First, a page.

Dr. C. Joseph Bennett, Navigating Cancer, 11/13/12

-A A +A

Marijuana use linked to testicular cancer

By Dr. C. Joseph Bennett

In the recent elections, several states legalized the use of recreational marijuana. Other states have already moved to legalize the medical use of marijuana.

The trend seems to show that many Americans view marijuana as a recreational drug, and that is should be legal.

There is, however, data available that shows a possible link to testicular cancer that any potential user should be aware of. Researchers in California have found a possible link between using marijuana and developing testicular cancer.

Conducting a case-control study in Los Angeles County, they found that men who had testicular germ cell tumors were about twice as likely to report having ever used marijuana as men without these tumors.

Testicular cancer is expected to be diagnosed in 8,590 men in 2012. It is often highly treatable, and usually curable. More than 90 percent of these cancers are called germ cell tumors. The rate of testicular cancer has been increasing for several decades, but experts are not sure why.

The study, published online Sept. 10, 2012, in the American Cancer Society journal Cancer, speculates that environmental causes, including recreational drug use, may play a role.

In this study, 163 men diagnosed with testicular germ cell tumors and 292 men not diagnosed with the tumors were interviewed about their recreational drug use. This means that this was a retrospective study, one that asks people about their habits and social life after they have been diagnosed.

Researchers found men with these tumors were about twice as likely to have a history of using marijuana. Most of the increased risk was found in men with a germ cell tumor sub-type called non-seminomas. This type of tumor is harder to treat, and usually occurs in men between their late teens and early 30s.

While this study is interesting, it must also be taken with a grain of salt. Case-control studies such as this compare a group of people with a certain disease to a group of similar people without it, to look for factors that may contribute to the disease. However, this type of study can’t prove that a factor actually causes the disease.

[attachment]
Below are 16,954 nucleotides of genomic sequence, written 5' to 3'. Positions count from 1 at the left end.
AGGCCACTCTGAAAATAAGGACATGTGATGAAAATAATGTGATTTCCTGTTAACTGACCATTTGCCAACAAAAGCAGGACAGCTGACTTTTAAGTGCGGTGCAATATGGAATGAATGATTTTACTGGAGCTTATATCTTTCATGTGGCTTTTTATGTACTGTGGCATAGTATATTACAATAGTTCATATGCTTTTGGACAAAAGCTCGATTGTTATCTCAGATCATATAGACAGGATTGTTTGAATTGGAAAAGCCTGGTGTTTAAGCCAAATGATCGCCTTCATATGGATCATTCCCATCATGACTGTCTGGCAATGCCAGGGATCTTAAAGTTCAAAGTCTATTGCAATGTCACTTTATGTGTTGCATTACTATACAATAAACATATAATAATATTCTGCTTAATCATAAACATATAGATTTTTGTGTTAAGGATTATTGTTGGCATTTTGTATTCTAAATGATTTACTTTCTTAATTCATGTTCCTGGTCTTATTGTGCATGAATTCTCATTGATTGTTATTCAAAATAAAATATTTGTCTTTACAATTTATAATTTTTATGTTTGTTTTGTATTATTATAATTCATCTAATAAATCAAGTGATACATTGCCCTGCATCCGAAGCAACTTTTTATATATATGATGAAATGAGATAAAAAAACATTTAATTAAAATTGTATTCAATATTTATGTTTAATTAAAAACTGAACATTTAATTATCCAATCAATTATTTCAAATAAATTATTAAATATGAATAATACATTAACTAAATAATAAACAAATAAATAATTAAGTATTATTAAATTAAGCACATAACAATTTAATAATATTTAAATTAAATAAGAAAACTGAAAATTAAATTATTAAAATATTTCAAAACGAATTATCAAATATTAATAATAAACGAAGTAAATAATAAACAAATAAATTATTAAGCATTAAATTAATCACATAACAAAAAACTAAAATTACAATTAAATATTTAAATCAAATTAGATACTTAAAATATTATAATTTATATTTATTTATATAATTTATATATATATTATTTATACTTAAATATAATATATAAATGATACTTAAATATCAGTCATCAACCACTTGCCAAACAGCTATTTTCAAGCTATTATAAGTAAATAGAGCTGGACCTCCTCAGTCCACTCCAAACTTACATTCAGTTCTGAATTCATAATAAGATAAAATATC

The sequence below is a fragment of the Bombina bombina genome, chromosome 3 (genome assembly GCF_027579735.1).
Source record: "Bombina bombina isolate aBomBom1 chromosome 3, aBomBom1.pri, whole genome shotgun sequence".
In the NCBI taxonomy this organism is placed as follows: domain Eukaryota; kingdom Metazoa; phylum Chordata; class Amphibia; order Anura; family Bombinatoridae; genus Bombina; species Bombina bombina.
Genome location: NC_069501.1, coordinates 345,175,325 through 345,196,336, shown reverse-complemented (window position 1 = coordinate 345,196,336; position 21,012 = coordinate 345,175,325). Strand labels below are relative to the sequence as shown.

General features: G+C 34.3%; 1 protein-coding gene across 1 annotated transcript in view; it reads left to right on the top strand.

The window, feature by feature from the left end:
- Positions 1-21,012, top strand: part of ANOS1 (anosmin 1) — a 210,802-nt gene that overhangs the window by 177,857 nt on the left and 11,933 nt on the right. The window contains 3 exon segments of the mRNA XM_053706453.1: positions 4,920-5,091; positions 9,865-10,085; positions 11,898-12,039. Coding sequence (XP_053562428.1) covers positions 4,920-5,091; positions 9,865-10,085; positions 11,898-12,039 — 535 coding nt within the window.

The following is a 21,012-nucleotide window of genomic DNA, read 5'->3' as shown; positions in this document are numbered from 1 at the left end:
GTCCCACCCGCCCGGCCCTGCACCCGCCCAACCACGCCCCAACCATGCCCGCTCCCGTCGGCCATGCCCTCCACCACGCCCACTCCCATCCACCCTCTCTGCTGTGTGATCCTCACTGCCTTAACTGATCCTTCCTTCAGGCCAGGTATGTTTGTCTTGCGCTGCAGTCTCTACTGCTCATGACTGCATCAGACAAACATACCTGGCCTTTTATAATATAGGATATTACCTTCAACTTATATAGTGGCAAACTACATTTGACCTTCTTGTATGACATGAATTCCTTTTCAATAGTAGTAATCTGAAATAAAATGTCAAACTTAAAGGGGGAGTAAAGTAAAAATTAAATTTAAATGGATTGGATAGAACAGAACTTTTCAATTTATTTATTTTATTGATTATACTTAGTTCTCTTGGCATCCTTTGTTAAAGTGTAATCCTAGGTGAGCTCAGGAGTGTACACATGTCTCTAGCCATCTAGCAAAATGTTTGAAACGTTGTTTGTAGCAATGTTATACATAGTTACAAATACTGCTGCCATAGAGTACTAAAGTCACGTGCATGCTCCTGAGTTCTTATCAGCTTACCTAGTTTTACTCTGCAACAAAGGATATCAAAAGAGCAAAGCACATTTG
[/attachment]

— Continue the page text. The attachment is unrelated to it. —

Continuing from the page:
Other types of studies are needed for this. But this kind of study can lead to the creation of prospective studies that begin now, and follow people over years or decades to see if habits lead to a higher cancer risk.

What is the possible link between marijuana and testicular cancer? Research has shown that the active ingredient in marijuana may interfere with normal hormone signaling between the brain and the testicles.

Three studies have now found the same specific result, a history of marijuana use associated with double the risk of non-seminoma testicular cancer. This is a more dangerous type of testicular cancer that requires chemotherapy treatment, and therefore we have to take it seriously.

The researchers also found that men with a history of cocaine use actually had a reduced risk of testicular cancer. Researchers speculate this might be because cocaine destroys testicular germ cells, whether they are healthy or not. Destroying the cells prevents them from becoming cancerous, but also leads to infertility because germ cells produce sperm.

Again, take this study as a possible link to testicular cancer, but at the same time have a little caution secondary to the fact that the study’s findings are preliminary, and the number of men studied was small.

Yes, the study is interesting, but the findings are not conclusive. More research needs to be done to form a firmer conclusion that this is a definite relationship between marijuana use and testicular cancer risk.

Dr. C. Joseph Bennett is a board-certified radiation oncologist and a member of the Citrus County Unit of the American Cancer Society. Watch “Navigating Cancer” on WYKE TV at 7:30 p.m. Tuesdays and at 10 a.m. Thursdays. If you have any suggestions for topics, or have any questions, contact him at 522 N. Lecanto Highway, Lecanto, FL 34461, or email cjbennett@rboi.com. ­